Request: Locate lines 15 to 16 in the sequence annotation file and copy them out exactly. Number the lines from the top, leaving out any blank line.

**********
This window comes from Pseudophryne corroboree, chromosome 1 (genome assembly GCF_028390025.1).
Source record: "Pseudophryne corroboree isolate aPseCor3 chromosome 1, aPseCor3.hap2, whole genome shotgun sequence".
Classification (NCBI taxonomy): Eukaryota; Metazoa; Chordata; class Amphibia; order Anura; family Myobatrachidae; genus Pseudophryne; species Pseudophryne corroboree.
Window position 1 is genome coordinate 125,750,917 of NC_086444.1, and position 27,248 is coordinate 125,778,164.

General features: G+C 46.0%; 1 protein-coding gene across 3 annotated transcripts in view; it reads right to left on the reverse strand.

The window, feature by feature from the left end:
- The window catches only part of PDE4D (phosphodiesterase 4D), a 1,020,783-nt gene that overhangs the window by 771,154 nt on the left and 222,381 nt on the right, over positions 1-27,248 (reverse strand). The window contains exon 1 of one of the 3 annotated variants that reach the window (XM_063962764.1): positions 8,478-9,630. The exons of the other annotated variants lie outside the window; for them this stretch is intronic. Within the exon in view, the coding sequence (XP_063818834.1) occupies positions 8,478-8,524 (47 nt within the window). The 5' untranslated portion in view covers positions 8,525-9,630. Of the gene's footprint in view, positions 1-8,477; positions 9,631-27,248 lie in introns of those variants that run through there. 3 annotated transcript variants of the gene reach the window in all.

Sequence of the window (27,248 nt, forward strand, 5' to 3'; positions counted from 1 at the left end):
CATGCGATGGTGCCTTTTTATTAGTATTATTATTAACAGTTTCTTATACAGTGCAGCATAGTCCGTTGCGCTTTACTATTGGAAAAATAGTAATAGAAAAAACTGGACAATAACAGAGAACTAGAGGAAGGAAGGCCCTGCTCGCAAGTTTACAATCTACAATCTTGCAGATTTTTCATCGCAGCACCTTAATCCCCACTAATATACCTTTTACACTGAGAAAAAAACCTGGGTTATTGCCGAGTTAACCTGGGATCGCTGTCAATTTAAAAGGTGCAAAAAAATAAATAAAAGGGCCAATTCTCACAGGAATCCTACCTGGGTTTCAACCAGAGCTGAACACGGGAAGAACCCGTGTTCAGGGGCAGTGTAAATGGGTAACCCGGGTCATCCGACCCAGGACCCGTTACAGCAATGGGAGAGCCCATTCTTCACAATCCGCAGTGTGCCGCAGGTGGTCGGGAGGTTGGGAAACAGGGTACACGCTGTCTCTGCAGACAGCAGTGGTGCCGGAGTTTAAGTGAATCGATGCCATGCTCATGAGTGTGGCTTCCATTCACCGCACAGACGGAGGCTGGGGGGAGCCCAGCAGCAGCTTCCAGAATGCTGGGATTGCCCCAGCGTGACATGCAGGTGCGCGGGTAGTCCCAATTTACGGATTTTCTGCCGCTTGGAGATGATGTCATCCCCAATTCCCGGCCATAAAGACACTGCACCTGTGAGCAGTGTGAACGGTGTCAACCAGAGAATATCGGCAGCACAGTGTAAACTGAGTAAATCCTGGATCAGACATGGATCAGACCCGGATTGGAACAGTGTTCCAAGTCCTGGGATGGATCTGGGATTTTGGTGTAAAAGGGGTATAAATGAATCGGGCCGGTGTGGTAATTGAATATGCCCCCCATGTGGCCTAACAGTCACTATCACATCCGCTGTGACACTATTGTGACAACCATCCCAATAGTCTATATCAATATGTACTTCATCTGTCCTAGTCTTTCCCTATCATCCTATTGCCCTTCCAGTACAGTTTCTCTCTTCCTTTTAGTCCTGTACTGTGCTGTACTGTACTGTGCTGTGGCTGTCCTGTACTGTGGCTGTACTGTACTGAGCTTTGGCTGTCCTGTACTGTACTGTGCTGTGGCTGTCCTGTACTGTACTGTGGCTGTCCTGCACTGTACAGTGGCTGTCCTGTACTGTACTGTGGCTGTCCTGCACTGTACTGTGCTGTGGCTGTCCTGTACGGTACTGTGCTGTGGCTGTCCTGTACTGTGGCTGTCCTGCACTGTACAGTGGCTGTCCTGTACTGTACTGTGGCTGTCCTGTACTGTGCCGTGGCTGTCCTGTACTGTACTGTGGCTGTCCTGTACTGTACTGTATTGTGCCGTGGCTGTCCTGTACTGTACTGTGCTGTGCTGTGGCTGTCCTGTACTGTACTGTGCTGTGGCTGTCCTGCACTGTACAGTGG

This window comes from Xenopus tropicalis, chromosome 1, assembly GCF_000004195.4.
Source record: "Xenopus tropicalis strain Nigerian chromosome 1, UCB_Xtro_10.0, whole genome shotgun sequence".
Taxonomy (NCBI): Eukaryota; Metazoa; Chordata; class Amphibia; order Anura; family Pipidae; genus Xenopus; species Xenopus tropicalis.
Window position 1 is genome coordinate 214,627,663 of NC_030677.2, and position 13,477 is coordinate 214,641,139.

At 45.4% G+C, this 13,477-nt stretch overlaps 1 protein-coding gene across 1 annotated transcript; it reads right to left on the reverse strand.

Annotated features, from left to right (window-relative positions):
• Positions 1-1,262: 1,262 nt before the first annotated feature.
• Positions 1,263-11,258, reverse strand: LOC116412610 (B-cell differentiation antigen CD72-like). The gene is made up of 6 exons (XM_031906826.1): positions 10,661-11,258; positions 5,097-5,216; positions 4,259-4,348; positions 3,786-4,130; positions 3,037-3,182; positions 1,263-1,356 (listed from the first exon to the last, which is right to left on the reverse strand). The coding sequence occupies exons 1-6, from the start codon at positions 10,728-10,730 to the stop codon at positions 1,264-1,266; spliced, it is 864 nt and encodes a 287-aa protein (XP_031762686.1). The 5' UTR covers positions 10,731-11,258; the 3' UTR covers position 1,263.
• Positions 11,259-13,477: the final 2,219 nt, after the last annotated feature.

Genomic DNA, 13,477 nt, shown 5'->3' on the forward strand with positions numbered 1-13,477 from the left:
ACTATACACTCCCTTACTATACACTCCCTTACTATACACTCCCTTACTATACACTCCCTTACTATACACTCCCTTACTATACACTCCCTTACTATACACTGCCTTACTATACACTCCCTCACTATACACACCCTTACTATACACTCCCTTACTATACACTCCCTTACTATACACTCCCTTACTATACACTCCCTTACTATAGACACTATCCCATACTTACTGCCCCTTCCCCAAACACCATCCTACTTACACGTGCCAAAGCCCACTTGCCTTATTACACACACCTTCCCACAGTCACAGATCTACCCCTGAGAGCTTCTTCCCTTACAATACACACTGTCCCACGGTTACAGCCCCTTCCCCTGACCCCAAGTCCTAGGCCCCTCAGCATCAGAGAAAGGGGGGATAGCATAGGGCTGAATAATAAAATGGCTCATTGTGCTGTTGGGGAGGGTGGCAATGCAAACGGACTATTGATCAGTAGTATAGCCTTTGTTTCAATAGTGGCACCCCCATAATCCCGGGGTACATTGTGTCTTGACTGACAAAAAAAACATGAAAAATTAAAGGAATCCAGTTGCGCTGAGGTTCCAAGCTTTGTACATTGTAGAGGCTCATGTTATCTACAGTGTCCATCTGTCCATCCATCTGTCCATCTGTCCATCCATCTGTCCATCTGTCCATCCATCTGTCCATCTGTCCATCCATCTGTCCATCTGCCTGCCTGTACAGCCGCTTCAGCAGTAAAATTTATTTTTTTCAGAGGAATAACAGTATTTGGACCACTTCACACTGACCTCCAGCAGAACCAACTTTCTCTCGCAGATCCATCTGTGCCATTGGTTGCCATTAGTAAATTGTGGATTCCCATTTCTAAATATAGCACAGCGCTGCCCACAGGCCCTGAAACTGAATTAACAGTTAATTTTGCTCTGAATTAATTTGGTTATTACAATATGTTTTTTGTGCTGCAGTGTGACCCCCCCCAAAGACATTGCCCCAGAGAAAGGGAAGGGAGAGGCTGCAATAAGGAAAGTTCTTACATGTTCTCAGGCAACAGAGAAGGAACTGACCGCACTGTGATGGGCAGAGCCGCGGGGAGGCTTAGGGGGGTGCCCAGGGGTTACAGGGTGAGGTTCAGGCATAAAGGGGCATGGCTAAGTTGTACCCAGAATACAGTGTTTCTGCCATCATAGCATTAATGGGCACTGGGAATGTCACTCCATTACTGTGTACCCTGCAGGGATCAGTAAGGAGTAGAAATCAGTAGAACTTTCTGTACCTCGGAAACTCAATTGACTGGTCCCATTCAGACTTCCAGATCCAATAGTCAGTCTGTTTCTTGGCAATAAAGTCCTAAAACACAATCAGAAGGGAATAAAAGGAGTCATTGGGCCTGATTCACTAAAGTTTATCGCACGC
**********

Annotated features, from left to right (window-relative positions):
• Positions 1-1,262: 1,262 nt before the first annotated feature.